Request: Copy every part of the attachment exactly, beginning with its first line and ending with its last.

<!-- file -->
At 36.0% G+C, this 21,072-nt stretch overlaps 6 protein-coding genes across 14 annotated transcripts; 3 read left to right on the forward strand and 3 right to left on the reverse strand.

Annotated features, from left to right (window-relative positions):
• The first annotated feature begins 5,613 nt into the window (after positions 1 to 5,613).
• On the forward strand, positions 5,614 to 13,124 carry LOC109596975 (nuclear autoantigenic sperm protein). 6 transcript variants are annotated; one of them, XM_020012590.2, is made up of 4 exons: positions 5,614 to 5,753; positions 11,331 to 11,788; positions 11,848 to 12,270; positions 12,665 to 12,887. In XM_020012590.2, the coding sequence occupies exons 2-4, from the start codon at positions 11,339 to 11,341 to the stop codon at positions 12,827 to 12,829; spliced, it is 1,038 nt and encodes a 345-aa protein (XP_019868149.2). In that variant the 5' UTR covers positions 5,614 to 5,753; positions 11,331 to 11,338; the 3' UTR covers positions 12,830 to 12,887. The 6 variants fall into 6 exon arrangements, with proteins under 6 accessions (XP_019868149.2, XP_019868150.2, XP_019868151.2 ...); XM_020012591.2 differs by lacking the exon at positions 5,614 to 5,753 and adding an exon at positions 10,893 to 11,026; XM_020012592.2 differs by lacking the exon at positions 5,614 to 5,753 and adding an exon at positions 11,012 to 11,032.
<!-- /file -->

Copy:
At 36.0% G+C, this 21,072-nt stretch overlaps 6 protein-coding genes across 14 annotated transcripts; 3 read left to right on the forward strand and 3 right to left on the reverse strand.

Annotated features, from left to right (window-relative positions):
• The first annotated feature begins 5,613 nt into the window (after positions 1 to 5,613).
• On the forward strand, positions 5,614 to 13,124 carry LOC109596975 (nuclear autoantigenic sperm protein). 6 transcript variants are annotated; one of them, XM_020012590.2, is made up of 4 exons: positions 5,614 to 5,753; positions 11,331 to 11,788; positions 11,848 to 12,270; positions 12,665 to 12,887. In XM_020012590.2, the coding sequence occupies exons 2-4, from the start codon at positions 11,339 to 11,341 to the stop codon at positions 12,827 to 12,829; spliced, it is 1,038 nt and encodes a 345-aa protein (XP_019868149.2). In that variant the 5' UTR covers positions 5,614 to 5,753; positions 11,331 to 11,338; the 3' UTR covers positions 12,830 to 12,887. The 6 variants fall into 6 exon arrangements, with proteins under 6 accessions (XP_019868149.2, XP_019868150.2, XP_019868151.2 ...); XM_020012591.2 differs by lacking the exon at positions 5,614 to 5,753 and adding an exon at positions 10,893 to 11,026; XM_020012592.2 differs by lacking the exon at positions 5,614 to 5,753 and adding an exon at positions 11,012 to 11,032.